Compiling and Using the Model
Let's try the model. In the model's design mode, click Start (green triangle) on the toolbar; the SQL Server English Query component will compile the model, then let you type in English queries. English Query will analyze and restate each query as it understands it. With the restated query, English Query displays the resulting MDX query. For example, type in the following statement, and press Submit:
English Query restates this English sentence as Show the 10 products with the highest total unit sales and responds with the MDX query:
Measures.\[Unit Sales\]) ON Rows
To make sure the MDX query accurately states what you're asking for, click on the toolbar icon that looks like a grid. You'll then see what you suspected all along; Special Wheat Puffs is the top-selling product. This result leads to a follow-up question. Type in:
In the follow-up question, English Query restates the query exactly as you typed it and responds to this question with the following MDX query:
count(\[Product\].\[Product Name\].members, 10,
Measures.\[Unit Sales\]), NOT isempty(Measures.\[Unit
Sales\])), \[Customers\]) ON Rows
English Query remembers the criteria to find the top 10 products and uses them instead of the phrase these products.
The resulting MDX query isn't for the faint of heart. It starts by doing a cross join (as the shorthand notation asterisk specifies) of customer name members with the top 10 product name members based on unit sales. The query then filters out the empty elements and reverses the cross join by extracting only the customer name members.
This query's complexity underscores a danger of using the English Query component: If English Query creates the wrong MDX query, you might not recognize the problem even when you're looking at it. Questions worded in English can be ambiguous, which can result in more than one answer. But don't dismiss the technology because of this concern. English recognition is still a quick way to ask many types of complicated questions. When you've found something significant in your data, be sure to look at the restatement and closely inspect the generated MDX query.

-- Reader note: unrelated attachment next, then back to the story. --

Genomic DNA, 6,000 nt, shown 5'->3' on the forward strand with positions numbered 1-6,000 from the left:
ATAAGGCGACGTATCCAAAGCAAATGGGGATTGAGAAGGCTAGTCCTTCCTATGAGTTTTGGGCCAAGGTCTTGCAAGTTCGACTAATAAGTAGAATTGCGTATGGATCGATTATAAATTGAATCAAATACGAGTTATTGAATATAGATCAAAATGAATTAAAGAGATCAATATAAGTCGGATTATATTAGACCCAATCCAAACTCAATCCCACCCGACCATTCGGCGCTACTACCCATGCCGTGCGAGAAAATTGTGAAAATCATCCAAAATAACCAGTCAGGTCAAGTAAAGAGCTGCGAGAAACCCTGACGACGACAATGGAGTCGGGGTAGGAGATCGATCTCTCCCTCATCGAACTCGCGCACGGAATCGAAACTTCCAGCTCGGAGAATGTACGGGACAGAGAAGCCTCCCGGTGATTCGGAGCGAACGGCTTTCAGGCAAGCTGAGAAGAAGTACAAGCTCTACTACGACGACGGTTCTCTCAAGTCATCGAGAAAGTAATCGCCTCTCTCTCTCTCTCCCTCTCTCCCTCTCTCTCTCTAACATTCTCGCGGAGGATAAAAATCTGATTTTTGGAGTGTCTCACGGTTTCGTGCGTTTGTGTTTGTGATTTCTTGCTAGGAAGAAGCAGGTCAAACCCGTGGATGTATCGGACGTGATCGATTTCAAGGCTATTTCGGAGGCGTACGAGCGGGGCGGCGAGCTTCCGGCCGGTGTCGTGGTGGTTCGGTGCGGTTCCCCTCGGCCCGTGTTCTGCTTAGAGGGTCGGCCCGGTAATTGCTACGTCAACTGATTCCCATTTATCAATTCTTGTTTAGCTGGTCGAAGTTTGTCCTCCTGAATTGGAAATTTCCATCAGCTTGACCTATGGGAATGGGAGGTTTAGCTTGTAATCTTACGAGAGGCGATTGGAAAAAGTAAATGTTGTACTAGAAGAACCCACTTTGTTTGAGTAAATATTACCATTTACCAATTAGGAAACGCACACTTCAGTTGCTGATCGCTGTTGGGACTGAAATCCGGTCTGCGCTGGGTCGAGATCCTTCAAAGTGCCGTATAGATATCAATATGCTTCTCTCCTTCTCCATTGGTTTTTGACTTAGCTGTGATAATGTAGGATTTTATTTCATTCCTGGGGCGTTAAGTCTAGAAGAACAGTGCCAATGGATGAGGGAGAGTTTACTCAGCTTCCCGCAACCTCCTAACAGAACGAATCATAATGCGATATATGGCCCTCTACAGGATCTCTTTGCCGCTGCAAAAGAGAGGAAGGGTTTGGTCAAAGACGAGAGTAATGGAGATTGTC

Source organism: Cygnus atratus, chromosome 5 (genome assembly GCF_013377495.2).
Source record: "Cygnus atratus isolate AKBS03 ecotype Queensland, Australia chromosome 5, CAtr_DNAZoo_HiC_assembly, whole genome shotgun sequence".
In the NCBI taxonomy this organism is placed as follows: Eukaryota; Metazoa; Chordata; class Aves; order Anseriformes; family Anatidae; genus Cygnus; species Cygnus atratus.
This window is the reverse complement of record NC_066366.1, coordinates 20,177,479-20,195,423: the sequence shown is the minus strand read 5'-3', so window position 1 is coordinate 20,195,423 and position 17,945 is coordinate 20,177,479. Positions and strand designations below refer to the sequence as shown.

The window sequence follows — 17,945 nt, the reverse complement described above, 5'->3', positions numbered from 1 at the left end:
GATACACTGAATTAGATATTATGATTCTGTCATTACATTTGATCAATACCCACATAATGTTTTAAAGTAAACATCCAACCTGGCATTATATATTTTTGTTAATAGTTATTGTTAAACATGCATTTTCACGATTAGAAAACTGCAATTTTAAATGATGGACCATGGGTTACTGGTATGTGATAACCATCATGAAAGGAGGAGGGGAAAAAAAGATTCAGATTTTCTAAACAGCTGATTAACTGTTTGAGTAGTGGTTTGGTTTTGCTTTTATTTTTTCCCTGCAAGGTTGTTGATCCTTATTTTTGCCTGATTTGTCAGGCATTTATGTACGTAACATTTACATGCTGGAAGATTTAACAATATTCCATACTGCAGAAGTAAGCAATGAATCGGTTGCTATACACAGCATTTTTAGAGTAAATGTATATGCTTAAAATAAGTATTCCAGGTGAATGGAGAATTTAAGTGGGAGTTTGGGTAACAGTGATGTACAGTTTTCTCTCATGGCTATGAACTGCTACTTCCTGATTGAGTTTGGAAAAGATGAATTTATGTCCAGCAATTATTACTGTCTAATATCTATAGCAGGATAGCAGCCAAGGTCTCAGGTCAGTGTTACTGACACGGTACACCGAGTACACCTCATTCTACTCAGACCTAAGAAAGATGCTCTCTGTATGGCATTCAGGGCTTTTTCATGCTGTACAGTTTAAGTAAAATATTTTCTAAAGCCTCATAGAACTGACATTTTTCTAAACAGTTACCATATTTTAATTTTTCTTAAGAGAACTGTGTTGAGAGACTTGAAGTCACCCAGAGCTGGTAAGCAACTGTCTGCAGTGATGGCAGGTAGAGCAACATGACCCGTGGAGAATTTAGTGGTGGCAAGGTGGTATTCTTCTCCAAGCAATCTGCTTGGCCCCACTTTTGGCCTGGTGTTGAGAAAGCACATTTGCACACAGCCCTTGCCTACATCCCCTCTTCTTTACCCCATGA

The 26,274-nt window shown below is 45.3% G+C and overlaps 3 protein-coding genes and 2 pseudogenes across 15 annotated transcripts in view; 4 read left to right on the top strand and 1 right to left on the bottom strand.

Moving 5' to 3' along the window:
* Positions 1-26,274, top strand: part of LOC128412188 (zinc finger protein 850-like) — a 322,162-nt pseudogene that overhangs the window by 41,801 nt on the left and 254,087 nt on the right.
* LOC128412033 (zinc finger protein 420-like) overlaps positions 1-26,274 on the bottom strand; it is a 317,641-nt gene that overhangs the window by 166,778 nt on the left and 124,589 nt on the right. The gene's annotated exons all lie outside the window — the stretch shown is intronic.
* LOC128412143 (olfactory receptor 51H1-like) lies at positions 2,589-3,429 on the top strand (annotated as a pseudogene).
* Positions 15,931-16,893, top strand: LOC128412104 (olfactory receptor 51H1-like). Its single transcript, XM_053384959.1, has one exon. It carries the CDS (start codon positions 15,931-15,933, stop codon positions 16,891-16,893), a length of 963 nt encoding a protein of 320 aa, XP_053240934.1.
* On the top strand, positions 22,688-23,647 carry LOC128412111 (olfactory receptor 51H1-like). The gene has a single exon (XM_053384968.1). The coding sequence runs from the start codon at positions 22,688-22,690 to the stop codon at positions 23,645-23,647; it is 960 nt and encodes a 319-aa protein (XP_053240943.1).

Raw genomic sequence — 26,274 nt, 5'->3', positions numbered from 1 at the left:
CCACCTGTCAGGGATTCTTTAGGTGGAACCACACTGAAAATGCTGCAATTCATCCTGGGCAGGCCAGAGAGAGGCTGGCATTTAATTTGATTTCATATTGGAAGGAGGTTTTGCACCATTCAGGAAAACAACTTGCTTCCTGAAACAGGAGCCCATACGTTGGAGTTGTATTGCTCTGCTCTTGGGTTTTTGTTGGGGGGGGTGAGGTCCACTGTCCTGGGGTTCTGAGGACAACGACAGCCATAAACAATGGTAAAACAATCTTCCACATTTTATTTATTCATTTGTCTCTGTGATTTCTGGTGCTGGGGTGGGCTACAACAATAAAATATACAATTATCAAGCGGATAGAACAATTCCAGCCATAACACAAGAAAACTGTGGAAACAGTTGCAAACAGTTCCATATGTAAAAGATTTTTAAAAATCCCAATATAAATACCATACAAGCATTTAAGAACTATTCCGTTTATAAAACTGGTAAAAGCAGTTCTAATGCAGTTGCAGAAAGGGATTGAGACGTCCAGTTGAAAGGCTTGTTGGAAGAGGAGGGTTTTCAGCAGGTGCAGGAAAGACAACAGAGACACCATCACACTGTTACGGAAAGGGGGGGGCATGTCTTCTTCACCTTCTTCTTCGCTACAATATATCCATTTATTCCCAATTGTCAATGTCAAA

Integrating the Model into OLAP with VB
Now that this English Query model works, you can integrate it into your OLAP application with VB. But before you exit the English Query development environment, you need to compile the model into an English Query Domain (.eqd) file. To compile the model, pull down the Build menu and select Build. If nothing happens, it's OK because you already built the model when you tested it with sample questions. Now you can exit the development environment and start VB.
To start a new VB project with English Query, you need to add a project reference to the English Query type library. (If you downloaded the code sample for this column, it loaded the project reference for you.) Drop down VB's Project Menu, and select References to add the project reference. Then find and check the box labeled Microsoft English Query Type Library 2.0. Click OK. Then you're ready to use the model in VB.
The English Query development environment Test window lets the user type in an English query. The VB sample program has similar functionality, as Screen 6 shows. Listing 1 shows the source code for the program. Click Go, and you'll see the restatement of the question and the resulting MDX query. For this sample program, change the file name and the directory to match the location of your English Query Domain file (sales.eqd).